Adding words: "I am not handsome today, I am always handsome."
Paraphrase: "I don't just look handsome, I am handsome."

Ancient Greek φθάνω (phthánō) approximately translates like "I do something before someone else realises that I'm doing it".

German, especially colloquial German, has a wealth of small words, usually adverbs, that are excruciatingly difficult to translate as they do not have a grammatical function, but rather convey a sense in which the message is meant to be understood. The most infamous example perhaps is doch, which roughly means "don't you realize that...?", or "in fact it is so, though someone is denying it". Others are eben (roughly: "in a natural way and without much afterthought", or, just as roughly "That's what I said all along."), or even mal (from einmal, roughly meaning "when it's convenient").

Languages that are extremely different from each other, like English and Chinese, need their translations to almost be adaptations. Chinese has no tenses per se, only three "aspects". Also concepts like brother, sister, grandmother and grandfather don't really exist in Chinese, where they are always more specific: the words for brother and sister always specify whether it is the older or younger sibling, and the words for a specific grandparent specify whether it is the paternal or maternal one. Again, a concept such as sister that would include both older and younger sisters does not exist. Also, the English verb to be does not have a direct equivalent in Chinese. In an English sentence where to be leads to an adjective ("It is blue"), there is no to be in Chinese. (There are no adjectives in Chinese, instead there are "status verbs" that don't need an extra verb.) If it states a location, the verb "zài" () is used, as in "We are in the house". And in most other cases, the verb "shì" () is used, as in "I am the leader." Any sentence that requires a play on those different meanings will not work in Chinese.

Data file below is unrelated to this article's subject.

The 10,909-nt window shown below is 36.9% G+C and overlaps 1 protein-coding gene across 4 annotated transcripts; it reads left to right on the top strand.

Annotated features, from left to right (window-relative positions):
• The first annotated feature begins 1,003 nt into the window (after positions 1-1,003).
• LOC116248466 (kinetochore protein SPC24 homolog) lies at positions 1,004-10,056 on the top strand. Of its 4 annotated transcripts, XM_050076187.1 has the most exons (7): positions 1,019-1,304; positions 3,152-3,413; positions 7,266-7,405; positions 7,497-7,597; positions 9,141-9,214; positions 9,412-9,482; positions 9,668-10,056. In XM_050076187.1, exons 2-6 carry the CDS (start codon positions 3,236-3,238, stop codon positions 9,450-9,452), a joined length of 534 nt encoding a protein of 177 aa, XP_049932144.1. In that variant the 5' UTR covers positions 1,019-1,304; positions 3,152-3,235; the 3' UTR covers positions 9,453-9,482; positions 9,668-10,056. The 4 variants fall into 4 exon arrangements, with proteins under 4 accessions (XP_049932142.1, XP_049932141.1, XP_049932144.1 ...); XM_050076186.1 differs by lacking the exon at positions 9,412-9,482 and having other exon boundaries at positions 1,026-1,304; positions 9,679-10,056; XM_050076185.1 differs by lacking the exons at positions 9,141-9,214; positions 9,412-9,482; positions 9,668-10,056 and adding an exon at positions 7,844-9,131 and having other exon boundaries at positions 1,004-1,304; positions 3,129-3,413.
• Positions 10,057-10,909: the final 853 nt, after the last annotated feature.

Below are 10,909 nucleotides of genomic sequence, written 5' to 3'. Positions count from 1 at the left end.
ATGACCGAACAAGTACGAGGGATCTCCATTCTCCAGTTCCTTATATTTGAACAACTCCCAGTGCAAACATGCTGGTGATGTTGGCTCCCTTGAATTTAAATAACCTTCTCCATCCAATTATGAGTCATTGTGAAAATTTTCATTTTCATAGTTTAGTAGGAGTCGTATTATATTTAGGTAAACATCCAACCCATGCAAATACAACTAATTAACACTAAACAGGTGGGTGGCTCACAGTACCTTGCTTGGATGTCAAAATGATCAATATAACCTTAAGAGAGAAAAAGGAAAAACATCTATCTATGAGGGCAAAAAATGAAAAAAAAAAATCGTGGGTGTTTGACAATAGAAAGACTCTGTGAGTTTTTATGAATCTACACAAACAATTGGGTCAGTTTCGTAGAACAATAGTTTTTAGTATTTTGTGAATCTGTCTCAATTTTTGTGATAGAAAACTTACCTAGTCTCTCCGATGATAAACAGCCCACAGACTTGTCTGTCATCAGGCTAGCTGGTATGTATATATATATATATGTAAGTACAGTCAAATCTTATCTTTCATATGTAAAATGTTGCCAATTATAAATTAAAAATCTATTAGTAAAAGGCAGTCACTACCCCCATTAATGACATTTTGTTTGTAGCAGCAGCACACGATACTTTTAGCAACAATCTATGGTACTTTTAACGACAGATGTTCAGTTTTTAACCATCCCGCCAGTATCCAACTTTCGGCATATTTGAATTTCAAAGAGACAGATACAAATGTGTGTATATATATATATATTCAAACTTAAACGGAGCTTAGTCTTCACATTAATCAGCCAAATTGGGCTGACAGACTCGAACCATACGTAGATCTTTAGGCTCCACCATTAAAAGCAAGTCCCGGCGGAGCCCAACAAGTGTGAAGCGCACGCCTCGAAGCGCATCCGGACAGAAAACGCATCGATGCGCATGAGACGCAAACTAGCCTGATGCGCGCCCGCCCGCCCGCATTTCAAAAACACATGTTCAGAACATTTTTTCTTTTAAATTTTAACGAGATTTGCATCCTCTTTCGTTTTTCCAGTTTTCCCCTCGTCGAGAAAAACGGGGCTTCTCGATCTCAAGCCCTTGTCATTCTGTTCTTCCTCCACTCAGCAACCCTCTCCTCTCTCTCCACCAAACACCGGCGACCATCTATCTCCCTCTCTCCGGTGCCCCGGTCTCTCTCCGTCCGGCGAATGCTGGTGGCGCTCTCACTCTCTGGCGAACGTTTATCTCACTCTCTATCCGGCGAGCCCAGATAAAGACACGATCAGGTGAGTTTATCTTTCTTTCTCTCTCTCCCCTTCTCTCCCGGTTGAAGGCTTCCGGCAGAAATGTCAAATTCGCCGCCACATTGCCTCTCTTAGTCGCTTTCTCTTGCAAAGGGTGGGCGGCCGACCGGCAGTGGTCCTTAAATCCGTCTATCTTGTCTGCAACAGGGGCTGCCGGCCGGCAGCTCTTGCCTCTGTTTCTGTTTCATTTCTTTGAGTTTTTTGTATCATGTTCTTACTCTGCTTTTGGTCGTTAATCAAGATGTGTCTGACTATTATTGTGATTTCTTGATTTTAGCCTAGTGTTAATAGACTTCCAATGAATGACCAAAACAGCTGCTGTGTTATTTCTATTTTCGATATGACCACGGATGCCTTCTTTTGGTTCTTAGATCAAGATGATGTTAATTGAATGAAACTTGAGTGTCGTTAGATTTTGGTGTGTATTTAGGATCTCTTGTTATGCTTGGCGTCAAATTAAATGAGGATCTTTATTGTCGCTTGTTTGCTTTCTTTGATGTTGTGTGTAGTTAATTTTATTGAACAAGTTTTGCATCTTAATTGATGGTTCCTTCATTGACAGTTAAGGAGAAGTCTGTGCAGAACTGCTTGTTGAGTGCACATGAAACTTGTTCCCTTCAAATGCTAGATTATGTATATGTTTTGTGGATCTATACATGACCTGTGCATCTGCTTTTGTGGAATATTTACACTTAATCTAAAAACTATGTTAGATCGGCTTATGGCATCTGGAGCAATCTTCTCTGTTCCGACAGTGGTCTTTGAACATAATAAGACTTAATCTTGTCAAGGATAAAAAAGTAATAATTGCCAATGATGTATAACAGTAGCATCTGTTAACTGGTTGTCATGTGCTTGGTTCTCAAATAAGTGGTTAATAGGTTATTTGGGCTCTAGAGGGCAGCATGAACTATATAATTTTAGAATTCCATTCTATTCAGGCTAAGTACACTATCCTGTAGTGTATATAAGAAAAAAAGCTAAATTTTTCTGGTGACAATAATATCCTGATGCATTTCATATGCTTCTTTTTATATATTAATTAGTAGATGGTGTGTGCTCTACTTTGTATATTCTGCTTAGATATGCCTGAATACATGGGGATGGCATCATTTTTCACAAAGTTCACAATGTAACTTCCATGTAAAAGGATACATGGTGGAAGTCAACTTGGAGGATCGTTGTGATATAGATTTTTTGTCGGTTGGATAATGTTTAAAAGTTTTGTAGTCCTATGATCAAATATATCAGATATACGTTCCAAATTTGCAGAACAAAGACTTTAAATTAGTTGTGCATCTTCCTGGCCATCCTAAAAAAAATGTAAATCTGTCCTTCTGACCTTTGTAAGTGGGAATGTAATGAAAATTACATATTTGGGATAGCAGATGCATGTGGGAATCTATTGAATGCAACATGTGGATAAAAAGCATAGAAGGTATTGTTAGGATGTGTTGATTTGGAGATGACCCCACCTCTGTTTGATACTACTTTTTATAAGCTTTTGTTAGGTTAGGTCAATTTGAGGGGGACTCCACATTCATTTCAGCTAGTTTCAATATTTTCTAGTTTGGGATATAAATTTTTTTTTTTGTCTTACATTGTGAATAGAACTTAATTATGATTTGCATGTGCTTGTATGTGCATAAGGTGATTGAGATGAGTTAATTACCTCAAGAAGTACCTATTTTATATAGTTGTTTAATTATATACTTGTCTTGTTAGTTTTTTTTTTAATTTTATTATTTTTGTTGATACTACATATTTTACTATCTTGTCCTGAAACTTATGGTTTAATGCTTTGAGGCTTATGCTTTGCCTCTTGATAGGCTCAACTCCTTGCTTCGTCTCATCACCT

Poetry and puns

The two areas which most nearly approach total untranslatability are poetry and puns; poetry is difficult to translate because of its reliance on the sounds (for example, rhymes) and rhythms of the source language; puns, and other similar semantic wordplay, because of how tightly they are tied to the original language.